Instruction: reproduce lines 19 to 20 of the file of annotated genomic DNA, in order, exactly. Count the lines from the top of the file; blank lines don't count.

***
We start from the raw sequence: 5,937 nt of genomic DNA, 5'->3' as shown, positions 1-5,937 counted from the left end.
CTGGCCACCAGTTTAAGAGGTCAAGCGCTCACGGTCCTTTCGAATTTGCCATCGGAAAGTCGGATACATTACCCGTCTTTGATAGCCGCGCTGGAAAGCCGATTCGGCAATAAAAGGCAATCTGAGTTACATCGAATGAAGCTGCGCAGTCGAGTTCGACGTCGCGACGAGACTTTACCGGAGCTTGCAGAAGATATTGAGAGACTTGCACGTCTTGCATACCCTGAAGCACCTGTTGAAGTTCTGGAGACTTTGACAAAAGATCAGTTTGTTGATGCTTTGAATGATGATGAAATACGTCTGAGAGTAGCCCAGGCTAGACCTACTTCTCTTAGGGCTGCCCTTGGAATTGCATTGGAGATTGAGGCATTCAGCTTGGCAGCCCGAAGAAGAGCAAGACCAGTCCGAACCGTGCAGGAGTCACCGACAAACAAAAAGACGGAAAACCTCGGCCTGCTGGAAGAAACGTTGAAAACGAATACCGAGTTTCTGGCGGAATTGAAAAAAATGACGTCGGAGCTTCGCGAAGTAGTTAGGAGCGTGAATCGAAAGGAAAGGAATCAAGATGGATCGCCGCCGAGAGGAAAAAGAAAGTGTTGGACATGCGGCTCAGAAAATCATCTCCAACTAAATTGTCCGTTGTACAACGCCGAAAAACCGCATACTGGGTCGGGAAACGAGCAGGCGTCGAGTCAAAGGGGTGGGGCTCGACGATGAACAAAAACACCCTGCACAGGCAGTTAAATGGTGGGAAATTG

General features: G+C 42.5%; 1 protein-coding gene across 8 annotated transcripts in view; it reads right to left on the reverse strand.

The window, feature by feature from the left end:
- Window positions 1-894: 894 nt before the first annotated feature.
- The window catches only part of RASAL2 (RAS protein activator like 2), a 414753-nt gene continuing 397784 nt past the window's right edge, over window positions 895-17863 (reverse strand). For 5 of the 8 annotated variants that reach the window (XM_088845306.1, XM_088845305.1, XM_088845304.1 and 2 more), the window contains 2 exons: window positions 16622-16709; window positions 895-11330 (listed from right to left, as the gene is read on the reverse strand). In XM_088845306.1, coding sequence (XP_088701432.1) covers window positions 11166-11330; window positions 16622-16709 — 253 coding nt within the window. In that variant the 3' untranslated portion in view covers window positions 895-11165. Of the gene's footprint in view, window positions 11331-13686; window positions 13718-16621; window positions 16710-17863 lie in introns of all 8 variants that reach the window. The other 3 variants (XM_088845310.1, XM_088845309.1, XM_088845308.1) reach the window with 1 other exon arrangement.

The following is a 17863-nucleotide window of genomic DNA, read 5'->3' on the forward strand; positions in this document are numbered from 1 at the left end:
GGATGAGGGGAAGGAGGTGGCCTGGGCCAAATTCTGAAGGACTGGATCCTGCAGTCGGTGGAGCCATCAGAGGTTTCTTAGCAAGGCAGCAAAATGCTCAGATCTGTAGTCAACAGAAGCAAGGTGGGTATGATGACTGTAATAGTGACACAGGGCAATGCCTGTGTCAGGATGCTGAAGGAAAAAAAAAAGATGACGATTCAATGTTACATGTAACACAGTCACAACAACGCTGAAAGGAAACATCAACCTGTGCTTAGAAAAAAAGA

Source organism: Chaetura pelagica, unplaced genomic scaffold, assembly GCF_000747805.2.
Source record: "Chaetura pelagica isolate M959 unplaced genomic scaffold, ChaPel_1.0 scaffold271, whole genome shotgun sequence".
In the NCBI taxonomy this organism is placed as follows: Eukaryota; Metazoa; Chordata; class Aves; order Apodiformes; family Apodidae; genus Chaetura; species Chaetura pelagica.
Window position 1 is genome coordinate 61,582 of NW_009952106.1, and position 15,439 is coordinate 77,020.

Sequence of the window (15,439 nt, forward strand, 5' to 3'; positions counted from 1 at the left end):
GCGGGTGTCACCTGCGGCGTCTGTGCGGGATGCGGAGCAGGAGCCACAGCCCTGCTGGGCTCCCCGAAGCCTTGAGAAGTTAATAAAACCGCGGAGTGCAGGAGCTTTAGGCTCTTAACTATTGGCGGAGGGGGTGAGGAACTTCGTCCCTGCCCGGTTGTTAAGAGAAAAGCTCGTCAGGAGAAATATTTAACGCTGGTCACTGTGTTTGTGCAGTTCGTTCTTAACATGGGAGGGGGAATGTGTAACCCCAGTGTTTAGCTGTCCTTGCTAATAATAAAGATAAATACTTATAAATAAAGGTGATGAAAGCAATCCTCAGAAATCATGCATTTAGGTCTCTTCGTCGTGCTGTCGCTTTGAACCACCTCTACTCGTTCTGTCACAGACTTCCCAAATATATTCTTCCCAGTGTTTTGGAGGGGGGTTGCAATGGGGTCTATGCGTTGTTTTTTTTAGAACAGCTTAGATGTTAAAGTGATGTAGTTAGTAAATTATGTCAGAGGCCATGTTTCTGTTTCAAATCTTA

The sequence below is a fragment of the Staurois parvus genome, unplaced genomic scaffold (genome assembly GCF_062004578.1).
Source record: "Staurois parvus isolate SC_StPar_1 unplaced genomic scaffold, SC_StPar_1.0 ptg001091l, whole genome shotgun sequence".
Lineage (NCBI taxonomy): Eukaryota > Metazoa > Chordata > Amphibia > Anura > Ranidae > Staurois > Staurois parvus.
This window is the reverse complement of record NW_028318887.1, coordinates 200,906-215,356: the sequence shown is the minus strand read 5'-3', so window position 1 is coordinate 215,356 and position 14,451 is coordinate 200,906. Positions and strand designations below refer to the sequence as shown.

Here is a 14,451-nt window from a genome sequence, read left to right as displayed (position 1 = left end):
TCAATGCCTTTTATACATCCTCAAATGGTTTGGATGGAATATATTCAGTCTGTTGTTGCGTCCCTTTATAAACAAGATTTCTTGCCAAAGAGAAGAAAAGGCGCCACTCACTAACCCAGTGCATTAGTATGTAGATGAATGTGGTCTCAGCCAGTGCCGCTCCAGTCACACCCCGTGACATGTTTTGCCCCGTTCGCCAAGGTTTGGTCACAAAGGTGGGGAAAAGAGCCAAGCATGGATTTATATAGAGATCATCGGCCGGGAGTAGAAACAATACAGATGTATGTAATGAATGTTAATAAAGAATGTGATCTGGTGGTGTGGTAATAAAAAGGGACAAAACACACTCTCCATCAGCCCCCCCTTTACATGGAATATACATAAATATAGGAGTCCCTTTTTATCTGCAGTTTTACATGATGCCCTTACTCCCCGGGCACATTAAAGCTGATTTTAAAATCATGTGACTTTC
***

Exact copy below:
Here is a 14,451-nt window from a genome sequence, read left to right as displayed (position 1 = left end):
TCAATGCCTTTTATACATCCTCAAATGGTTTGGATGGAATATATTCAGTCTGTTGTTGCGTCCCTTTATAAACAAGATTTCTTGCCAAAGAGAAGAAAAGGCGCCACTCACTAACCCAGTGCATTAGTATGTAGATGAATGTGGTCTCAGCCAGTGCCGCTCCAGTCACACCCCGTGACATGTTTTGCCCCGTTCGCCAAGGTTTGGTCACAAAGGTGGGGAAAAGAGCCAAGCATGGATTTATATAGAGATCATCGGCCGGGAGTAGAAACAATACAGATGTATGTAATGAATGTTAATAAAGAATGTGATCTGGTGGTGTGGTAATAAAAAGGGACAAAACACACTCTCCATCAGCCCCCCCTTTACATGGAATATACATAAATATAGGAGTCCCTTTTTATCTGCAGTTTTACATGATGCCCTTACTCCCCGGGCACATTAAAGCTGATTTTAAAATCATGTGACTTTC